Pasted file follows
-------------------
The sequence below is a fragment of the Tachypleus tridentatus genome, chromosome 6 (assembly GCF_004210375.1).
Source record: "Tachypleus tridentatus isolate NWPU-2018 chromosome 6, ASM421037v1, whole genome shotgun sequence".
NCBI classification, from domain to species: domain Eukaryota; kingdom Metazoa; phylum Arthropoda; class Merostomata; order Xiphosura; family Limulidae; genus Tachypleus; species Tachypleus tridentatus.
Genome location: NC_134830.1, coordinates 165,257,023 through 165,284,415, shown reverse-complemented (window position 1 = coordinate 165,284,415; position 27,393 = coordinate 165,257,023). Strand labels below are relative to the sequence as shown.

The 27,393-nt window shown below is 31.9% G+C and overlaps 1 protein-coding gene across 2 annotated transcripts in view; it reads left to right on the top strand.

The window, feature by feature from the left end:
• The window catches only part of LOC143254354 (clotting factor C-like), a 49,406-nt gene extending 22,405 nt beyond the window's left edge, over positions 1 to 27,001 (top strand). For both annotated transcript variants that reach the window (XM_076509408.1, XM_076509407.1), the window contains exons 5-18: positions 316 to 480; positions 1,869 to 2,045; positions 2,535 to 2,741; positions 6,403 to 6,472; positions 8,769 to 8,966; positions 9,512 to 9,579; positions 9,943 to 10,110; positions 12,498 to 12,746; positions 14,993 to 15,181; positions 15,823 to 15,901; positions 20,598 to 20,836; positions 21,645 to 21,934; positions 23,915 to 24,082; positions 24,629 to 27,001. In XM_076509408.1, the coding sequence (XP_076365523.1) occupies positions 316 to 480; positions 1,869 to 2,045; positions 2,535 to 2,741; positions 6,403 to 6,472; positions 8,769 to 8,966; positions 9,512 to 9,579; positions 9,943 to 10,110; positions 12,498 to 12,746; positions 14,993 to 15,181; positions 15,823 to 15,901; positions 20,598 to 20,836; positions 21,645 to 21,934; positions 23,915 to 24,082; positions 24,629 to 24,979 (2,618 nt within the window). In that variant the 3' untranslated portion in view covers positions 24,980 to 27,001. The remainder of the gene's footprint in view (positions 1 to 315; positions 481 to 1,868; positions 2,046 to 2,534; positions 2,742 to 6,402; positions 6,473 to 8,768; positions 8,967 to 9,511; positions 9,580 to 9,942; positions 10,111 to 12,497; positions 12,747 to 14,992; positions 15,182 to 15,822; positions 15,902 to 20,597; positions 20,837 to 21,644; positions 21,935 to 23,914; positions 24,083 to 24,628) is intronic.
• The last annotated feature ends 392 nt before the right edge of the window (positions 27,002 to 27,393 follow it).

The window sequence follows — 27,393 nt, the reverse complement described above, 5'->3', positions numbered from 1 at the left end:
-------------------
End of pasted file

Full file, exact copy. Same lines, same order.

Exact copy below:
The sequence below is a fragment of the Tachypleus tridentatus genome, chromosome 6 (assembly GCF_004210375.1).
Source record: "Tachypleus tridentatus isolate NWPU-2018 chromosome 6, ASM421037v1, whole genome shotgun sequence".
NCBI classification, from domain to species: domain Eukaryota; kingdom Metazoa; phylum Arthropoda; class Merostomata; order Xiphosura; family Limulidae; genus Tachypleus; species Tachypleus tridentatus.
Genome location: NC_134830.1, coordinates 165,257,023 through 165,284,415, shown reverse-complemented (window position 1 = coordinate 165,284,415; position 27,393 = coordinate 165,257,023). Strand labels below are relative to the sequence as shown.

The 27,393-nt window shown below is 31.9% G+C and overlaps 1 protein-coding gene across 2 annotated transcripts in view; it reads left to right on the top strand.

The window, feature by feature from the left end:
• The window catches only part of LOC143254354 (clotting factor C-like), a 49,406-nt gene extending 22,405 nt beyond the window's left edge, over positions 1 to 27,001 (top strand). For both annotated transcript variants that reach the window (XM_076509408.1, XM_076509407.1), the window contains exons 5-18: positions 316 to 480; positions 1,869 to 2,045; positions 2,535 to 2,741; positions 6,403 to 6,472; positions 8,769 to 8,966; positions 9,512 to 9,579; positions 9,943 to 10,110; positions 12,498 to 12,746; positions 14,993 to 15,181; positions 15,823 to 15,901; positions 20,598 to 20,836; positions 21,645 to 21,934; positions 23,915 to 24,082; positions 24,629 to 27,001. In XM_076509408.1, the coding sequence (XP_076365523.1) occupies positions 316 to 480; positions 1,869 to 2,045; positions 2,535 to 2,741; positions 6,403 to 6,472; positions 8,769 to 8,966; positions 9,512 to 9,579; positions 9,943 to 10,110; positions 12,498 to 12,746; positions 14,993 to 15,181; positions 15,823 to 15,901; positions 20,598 to 20,836; positions 21,645 to 21,934; positions 23,915 to 24,082; positions 24,629 to 24,979 (2,618 nt within the window). In that variant the 3' untranslated portion in view covers positions 24,980 to 27,001. The remainder of the gene's footprint in view (positions 1 to 315; positions 481 to 1,868; positions 2,046 to 2,534; positions 2,742 to 6,402; positions 6,473 to 8,768; positions 8,967 to 9,511; positions 9,580 to 9,942; positions 10,111 to 12,497; positions 12,747 to 14,992; positions 15,182 to 15,822; positions 15,902 to 20,597; positions 20,837 to 21,644; positions 21,935 to 23,914; positions 24,083 to 24,628) is intronic.
• The last annotated feature ends 392 nt before the right edge of the window (positions 27,002 to 27,393 follow it).

The window sequence follows — 27,393 nt, the reverse complement described above, 5'->3', positions numbered from 1 at the left end: